A few weeks ago, Caramel visited the book fair held in his school campus and picked a handful of nonfiction books for himself. A couple weeks ago, he reviewed two of them: Sea Bunnies by Kelly Hargrave and Hot Lava! Fiery Facts About Volcanoes by Alice Fewery. Today he talks about the third book he got from the book fair: Glow Animals by K.C. Kelley. As usual, Sprinkles is taking notes and asking questions.
Sprinkles: Okay, Caramel. This is the third book from the book fair. Are you still happy you managed to get your paws in this one?
S: So tell us a bit about this book.
C: This book is about all sorts of animals that glow.
S: What does that mean?
C: It’s called bioluminescence.
S: That’s a big word for a little bunny.
C: Yep. I have all the words!
S: Okay, so tell me what bioluminescence means.
C: It’s animals and other living beings creating light somehow.
S: That is pretty fascinating stuff.
C: It is.
S: So what kinds of animals do we meet in this book?
C: For one, my new amazing squishy friend Jellyfish. He is bioluminescent. Like about 50% of all jellyfish. I learned that from this website of a lab at the University of California San Diego.
S: That’s interesting! Do you know how jellyfish make their light?
S: I get that, but what is the mechanism?
C: There is a segment in their body that holds a bunch of chemicals and the jellyfish mixes them to make light. Well, actually I am making that up because the book does not really talk about how they make their light.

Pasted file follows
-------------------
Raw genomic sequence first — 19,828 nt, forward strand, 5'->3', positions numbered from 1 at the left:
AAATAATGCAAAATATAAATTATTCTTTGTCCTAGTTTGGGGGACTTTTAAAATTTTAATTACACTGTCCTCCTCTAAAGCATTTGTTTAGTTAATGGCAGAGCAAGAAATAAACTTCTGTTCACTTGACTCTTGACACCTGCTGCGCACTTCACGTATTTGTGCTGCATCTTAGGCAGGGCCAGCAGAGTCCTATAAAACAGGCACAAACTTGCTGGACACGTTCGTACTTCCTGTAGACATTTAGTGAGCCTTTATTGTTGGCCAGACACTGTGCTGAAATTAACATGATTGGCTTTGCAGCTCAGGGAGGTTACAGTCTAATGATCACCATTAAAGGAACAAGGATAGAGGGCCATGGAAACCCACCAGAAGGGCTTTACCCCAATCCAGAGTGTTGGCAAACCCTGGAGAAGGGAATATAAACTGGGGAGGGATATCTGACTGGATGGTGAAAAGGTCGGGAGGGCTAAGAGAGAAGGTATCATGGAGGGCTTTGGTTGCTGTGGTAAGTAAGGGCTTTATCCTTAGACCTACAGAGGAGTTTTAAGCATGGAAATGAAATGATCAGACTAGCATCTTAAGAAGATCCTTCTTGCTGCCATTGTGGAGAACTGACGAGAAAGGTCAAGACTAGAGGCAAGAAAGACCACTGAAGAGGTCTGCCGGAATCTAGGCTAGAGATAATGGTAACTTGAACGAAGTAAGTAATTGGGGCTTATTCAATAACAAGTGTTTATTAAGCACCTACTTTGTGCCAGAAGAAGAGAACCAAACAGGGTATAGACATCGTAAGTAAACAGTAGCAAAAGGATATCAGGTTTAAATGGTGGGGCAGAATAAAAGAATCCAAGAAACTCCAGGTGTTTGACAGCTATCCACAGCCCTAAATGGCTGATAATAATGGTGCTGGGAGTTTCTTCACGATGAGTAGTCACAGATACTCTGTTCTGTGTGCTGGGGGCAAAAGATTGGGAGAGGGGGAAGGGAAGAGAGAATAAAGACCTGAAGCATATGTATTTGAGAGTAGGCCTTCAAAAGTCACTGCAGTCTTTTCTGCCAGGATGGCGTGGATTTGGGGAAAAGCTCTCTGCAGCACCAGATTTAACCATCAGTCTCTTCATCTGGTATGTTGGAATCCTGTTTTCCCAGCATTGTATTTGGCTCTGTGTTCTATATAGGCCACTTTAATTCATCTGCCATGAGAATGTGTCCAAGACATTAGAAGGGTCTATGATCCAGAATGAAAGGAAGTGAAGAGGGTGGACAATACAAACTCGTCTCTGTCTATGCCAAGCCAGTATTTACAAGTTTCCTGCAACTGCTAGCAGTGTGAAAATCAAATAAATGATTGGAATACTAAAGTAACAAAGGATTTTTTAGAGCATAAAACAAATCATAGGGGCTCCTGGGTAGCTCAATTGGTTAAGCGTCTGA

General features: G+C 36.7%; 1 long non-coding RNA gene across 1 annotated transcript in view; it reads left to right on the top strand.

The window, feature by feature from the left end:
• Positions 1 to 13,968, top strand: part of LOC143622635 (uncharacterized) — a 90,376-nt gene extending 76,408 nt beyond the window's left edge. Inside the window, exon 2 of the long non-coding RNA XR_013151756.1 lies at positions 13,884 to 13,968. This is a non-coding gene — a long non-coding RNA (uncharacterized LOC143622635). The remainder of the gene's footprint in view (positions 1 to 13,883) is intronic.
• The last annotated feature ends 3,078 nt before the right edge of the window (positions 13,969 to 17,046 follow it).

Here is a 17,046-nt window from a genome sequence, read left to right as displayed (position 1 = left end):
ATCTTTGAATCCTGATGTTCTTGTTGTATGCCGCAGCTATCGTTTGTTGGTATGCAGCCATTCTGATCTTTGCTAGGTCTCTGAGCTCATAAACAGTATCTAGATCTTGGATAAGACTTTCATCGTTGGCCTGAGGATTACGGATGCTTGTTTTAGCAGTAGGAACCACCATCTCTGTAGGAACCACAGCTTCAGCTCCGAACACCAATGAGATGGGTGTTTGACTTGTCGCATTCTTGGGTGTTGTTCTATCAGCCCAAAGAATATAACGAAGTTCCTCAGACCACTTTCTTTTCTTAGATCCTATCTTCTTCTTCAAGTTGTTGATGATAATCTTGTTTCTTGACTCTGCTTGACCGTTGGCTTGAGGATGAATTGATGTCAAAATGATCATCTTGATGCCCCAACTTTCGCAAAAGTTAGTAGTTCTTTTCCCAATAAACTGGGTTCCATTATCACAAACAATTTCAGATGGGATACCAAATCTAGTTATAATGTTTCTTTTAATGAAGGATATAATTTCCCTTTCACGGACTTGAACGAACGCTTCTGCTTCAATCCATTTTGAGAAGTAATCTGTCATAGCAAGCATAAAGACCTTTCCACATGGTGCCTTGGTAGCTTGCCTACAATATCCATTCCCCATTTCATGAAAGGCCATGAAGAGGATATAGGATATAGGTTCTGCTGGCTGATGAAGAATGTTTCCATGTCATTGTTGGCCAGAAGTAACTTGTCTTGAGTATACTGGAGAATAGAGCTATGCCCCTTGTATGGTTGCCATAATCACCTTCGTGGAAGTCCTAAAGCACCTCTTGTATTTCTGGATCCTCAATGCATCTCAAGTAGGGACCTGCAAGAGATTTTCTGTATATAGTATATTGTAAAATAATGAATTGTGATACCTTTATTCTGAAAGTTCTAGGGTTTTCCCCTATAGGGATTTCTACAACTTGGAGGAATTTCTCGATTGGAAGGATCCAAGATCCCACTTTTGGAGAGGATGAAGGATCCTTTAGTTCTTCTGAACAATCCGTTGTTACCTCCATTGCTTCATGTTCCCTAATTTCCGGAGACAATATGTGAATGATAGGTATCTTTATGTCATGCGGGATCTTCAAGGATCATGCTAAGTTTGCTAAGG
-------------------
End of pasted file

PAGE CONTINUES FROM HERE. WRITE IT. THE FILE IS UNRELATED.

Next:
S: Okay, I thought your explanation was plausible, you could have fooled me. But so the book did not tell you about the mechanism of how a jellyfish can make light? I’m thinking they should have!
C: Well, they do explain things more generally. Most animals which glow have some chemical, luciferin, in a part of their body, and when they mix it with oxygen, it glows.
S: Hmm, I did not know that! And I did not know what luciferin was till now. So Wikipedia tells me that “luciferin (from the Latin lucifer, “light-bearer”) is a generic term for the light-emitting compound found in organisms that generate bioluminescence”. So some mechanisms are explained then.
S: And fireflies and jellyfish are pretty different animals! What other animals do we meet in this book?
C: Lantern fish, click beetle, dragon fish, lantern shark. Which is different from the lantern fish.
S: Hmm, I did not know there were sharks that could make light!
C: Yes, there are!
S: Apparently they are rather small. At most three feet or so.
C: Well, for a bunny, that is not really small. I’d not want to meet one if I could help it.
S: I understand Caramel.
C: At least the dwarf lantern shark is really small. It is about four inches. Now I would not mind meeting one of those.
S: Makes sense to me.
S: What else is in the book?
C: There are more animals with bioluminescence. And then there are other animals which don’t make their own light, but their skin or fur reacts to UV light. That is called fluorescence.
S: Oh that’s cool too. What are some examples of fluorescent animals?
C: Glowing sea slug and pyrosome.
S: Hmm, I know about sea slugs because you told me all about them when you were reviewing that book Sea Bunnies, but what are pyrosome?
C: According to the book, they are actually colonies of tiny animals called zooids, and they look like purple fuzzy cucumbers.
S: Wikipedia says they are also called sea pickles. That’s interesting too, Caramel. I learned a lot today. So did you like this book then? It seems to have a lot of facts.
C: Yes. And it has lots of colorful pictures of weird animals. So I like the book. And my new friend Jellyfish, of course.
S: Of course. So how about describing the book to me in three words?
C: Colorful weird animal facts. Well, that’s four words.
S: It will do, Caramel. Let us wrap this up then. What do you want to tell our readers?
C: Stay tuned for more book bunny reviews!